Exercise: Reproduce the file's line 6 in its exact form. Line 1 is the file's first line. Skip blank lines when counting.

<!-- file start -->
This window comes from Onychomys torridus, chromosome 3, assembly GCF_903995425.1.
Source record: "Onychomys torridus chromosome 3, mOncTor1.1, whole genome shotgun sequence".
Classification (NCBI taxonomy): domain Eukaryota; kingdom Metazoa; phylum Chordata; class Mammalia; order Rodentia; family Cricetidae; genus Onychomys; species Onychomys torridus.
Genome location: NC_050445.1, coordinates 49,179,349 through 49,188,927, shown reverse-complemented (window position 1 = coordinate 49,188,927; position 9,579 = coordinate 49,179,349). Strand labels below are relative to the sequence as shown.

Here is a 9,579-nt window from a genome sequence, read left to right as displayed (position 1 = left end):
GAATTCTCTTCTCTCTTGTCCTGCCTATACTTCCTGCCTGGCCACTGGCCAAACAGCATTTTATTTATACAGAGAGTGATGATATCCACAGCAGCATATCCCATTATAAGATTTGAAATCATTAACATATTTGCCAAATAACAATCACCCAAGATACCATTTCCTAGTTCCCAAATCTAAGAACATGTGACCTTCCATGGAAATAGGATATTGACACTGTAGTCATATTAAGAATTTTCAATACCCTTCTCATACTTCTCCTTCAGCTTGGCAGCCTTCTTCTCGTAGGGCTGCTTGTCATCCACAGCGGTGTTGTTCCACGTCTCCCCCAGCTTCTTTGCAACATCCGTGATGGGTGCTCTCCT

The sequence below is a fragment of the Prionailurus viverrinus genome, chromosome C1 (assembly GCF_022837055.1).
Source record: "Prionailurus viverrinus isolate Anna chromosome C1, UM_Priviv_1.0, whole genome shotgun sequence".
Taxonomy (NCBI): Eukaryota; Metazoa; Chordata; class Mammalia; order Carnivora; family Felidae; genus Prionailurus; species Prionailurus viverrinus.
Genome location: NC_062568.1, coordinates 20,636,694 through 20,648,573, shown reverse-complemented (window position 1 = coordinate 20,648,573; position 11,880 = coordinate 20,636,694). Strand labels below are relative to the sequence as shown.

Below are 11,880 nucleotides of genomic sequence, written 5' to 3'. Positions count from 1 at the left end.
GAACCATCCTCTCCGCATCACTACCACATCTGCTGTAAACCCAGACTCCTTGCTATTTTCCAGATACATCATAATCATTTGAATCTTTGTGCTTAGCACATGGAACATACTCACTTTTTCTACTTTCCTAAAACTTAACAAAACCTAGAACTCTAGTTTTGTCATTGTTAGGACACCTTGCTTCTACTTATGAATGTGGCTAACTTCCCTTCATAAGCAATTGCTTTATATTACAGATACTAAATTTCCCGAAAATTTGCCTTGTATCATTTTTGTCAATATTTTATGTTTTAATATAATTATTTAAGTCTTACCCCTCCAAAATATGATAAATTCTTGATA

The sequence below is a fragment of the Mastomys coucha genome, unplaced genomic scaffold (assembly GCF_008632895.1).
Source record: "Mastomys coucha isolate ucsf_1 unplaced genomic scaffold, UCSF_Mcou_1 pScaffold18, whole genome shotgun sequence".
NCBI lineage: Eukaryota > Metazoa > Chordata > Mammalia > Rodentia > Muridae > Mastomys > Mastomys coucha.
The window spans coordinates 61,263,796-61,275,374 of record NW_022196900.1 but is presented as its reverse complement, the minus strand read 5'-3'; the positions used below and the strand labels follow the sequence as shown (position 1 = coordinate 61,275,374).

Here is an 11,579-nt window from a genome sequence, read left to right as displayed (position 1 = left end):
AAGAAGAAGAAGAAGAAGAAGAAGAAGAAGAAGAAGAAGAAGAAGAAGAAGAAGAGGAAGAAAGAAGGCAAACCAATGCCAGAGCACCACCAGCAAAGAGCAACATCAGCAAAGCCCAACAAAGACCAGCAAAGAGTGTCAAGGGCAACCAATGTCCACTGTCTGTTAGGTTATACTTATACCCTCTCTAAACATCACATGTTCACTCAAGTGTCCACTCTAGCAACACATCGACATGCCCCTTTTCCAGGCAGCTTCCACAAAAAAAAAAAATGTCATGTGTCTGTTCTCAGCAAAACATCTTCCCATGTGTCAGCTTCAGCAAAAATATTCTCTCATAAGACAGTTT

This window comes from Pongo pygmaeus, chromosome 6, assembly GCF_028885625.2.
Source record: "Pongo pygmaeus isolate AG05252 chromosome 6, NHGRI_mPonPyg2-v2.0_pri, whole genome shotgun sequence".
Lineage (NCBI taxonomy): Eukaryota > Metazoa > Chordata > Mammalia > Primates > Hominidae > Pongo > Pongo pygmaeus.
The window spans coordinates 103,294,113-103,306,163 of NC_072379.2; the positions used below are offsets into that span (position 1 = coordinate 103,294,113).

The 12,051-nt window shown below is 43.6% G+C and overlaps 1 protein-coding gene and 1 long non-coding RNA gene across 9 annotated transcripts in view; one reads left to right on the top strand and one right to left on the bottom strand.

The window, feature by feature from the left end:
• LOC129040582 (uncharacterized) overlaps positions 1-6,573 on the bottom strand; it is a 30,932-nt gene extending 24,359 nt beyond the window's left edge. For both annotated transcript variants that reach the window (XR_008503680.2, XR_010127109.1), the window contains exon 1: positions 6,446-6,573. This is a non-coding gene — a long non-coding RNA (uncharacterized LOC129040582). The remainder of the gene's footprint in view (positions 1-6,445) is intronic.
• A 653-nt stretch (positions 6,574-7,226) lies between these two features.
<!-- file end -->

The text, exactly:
GAATTCTCTTCTCTCTTGTCCTGCCTATACTTCCTGCCTGGCCACTGGCCAAACAGCATTTTATTTATACAGAGAGTGATGATATCCACAGCAGCATATCCCATTATAAGATTTGAAATCATTAACATATTTGCCAAATAACAATCACCCAAGATACCATTTCCTAGTTCCCAAATCTAAGAACATGTGACCTTCCATGGAAATAGGATATTGACACTGTAGTCATATTAAGAATTTTCAATACCCTTCTCATACTTCTCCTTCAGCTTGGCAGCCTTCTTCTCGTAGGGCTGCTTGTCATCCACAGCGGTGTTGTTCCACGTCTCCCCCAGCTTCTTTGCAACATCCGTGATGGGTGCTCTCCT